Tuesday, July 17 , 2018, 5:47 pm | Fair 72º


Collin McShirley: 6 Mindful Eating Habits to Pass on to Your Kids

The summer months are a great time to teach your children healthy eating habits that they’ll hold onto for life. Click to view larger
The summer months are a great time to teach your children healthy eating habits that they’ll hold onto for life.  (Collin McShirley photo)

You want your children to eat healthy meals — to drink milk and eat more fruits and vegetables, less candy and no soda. You want them to have a healthy relationship with food with no fear of new foods or obsessions with habitual ones.

When school lets out, we spend a lot more time with the wee ones and eat more meals together, making summer a perfect opportunity to teach your children about healthy eating.

In an attempt to instill good eating habits, parents often define “healthy” and draft a checklist of foods that fit the bill. Then come the food rules: no sugar, no candy, no preservatives — and the list can go on and on.

Before parents realize it, they take the joy out of eating, especially healthy foods.

Teaching your child to eat healthy and mindfully can start as early as toddlerhood.

I suggest mindful eating techniques to help the child self-select healthier foods. Set your child up for success by practicing these strategies.

Trust the Taste Buds

While mindfulness seems like a new health trend, your child was born a pro. Infants and toddlers are connected to their senses; they look, feel, smell and taste their food before they eat.

Accept that each person is different and unique, including your child. There’s no right or wrong way of eating, instead, there are a variety experiences.

Talk About Food

During toddlerhood, little ones learn colors, shapes and textures, making food the perfect teaching tool.

During conversations with your tot, discuss what makes food healthy. Teach them to think of a healthy food as something that will help them grow, become strong, play more or run faster.

Let Your Little One Choose the Menu

Take your child grocery shopping and encourage her to select produce she wants to try.

Make a habit of trying one different food, as a family, once a week.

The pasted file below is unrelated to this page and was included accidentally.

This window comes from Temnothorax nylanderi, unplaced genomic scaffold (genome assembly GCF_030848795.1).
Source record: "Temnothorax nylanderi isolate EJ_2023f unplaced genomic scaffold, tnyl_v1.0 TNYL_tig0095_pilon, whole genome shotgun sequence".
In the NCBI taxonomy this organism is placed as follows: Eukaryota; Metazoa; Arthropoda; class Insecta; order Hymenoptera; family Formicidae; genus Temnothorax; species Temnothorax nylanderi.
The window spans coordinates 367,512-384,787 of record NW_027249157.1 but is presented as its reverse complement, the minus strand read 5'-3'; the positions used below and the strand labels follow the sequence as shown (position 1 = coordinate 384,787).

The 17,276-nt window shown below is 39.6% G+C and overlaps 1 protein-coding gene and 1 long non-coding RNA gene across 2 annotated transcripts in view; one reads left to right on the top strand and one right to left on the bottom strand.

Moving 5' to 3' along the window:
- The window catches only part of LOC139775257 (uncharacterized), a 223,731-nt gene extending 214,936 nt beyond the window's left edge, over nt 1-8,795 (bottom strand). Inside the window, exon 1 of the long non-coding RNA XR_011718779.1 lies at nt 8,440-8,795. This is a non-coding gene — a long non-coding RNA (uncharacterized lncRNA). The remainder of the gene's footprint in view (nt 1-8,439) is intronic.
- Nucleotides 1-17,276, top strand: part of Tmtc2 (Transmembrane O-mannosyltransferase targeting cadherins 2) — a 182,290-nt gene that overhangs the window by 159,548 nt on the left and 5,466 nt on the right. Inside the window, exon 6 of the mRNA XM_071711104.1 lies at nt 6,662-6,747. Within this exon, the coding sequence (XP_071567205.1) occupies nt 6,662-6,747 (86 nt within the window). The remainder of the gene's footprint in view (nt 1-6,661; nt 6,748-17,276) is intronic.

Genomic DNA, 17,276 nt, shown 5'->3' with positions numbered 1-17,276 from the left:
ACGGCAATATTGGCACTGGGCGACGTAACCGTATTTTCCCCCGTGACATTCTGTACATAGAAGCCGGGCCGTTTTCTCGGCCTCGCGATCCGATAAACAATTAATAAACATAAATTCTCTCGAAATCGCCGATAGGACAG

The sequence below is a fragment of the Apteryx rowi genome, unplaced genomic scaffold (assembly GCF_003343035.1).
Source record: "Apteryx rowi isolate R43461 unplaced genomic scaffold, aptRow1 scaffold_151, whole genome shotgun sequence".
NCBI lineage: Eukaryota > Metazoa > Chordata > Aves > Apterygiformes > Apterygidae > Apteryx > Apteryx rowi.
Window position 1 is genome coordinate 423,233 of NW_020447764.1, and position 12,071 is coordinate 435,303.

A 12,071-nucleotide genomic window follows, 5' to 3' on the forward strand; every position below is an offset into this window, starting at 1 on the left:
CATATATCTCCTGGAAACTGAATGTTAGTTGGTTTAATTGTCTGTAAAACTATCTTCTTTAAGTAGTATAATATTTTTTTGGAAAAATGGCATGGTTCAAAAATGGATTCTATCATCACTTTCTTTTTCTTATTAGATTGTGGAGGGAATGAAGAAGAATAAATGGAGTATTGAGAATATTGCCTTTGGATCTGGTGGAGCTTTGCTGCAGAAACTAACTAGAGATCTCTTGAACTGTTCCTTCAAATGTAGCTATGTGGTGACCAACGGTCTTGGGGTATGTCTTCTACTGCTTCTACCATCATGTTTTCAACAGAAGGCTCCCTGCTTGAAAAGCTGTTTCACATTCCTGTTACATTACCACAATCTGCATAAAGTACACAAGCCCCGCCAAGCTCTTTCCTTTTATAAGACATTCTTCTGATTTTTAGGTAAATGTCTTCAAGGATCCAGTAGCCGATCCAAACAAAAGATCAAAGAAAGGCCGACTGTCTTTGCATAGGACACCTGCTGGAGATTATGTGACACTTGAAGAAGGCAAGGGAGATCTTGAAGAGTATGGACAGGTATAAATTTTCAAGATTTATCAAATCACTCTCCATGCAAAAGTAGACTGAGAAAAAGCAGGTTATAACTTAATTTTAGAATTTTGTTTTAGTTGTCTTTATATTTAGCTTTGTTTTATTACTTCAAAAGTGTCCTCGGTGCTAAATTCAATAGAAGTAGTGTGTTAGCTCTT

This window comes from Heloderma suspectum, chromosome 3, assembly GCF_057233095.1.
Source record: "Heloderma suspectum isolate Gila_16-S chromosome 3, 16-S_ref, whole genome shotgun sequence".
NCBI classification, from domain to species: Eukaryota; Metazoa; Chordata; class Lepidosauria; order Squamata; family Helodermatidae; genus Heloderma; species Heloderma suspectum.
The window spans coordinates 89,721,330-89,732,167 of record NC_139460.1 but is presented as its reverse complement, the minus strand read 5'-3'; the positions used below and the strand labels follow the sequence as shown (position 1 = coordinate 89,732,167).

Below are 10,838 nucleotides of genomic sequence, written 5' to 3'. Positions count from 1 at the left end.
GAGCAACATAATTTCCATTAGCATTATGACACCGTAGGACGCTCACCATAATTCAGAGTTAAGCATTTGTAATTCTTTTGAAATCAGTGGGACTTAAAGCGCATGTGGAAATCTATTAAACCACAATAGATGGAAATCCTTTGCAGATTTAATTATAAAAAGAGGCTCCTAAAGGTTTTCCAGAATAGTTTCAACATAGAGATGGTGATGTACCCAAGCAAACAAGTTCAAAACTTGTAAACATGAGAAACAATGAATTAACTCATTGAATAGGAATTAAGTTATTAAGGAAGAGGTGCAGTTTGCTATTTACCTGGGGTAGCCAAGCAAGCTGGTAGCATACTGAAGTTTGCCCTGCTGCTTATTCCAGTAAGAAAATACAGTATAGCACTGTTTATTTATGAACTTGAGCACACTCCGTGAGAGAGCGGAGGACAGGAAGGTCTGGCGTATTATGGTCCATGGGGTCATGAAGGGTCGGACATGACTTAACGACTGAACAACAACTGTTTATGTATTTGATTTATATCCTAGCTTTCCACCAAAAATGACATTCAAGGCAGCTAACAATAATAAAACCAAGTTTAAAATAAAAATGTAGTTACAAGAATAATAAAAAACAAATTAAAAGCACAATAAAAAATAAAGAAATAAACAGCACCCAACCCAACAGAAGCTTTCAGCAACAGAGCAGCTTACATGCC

Make Snack Time Memorable

I work with a lot of children, so when I run workshops I make sure to have healthy snacks on hand. I order a Healthy Snacks GrubBox from GrubMarket — it’s a convenient and cost-effective way to commit to healthy eating!

All the items are organic and selected to fit seasonality from local farms, so the healthy snacks keep cravings at bay and provide good protein and fiber to keep your children healthy. Plus, your children will love the surprise of discovering what’s inside each unique box.

Juliana Fitzpatrick, GrubMarket’s director of business development, got me started on the subscription box practice. We grew up together and shared many a snack as little ones.

Click here if you want to try out the subscription service and enter the code MindfulMaiden20 for a discount.

Dedicate Time for Dinner

While it’s tempting to turn on the TV or give your child the iPad while they’re eating, try to avoid doing so.

One of the principles of mindful eating is to direct all awareness to the eating experience.

One way to keep your children attuned to healthy habits is to give them the utensils and let them eat on their own.

Eat meals together as a family is another great method, so make it a daily goal.

Be a Mindful Role Model

Children who fear trying new foods have mothers who do, too, and children who are picky with vegetables have mothers who don’t vary their vegetable intake.

Your actions matter, so be aware of how you think of or label foods.

Collin McShirley, MA, IMF, is certified and specializes in mindful eating, emotional eating, body image and self esteem; she provides coaching services in Santa Barbara, Montecito and Goleta; and she developed the program, “Break Free From Emotional Eating and Learn to Love Your Body.” She grew up in Santa Barbara​, graduated from UC Santa Barbara and received her masters in clinical psychology from Antioch University Santa Barbara. Click here for more information, contact her at [email protected], and follow her on Twitter: @CollinMFTI. Click here to read previous columns. The opinions expressed are her own.

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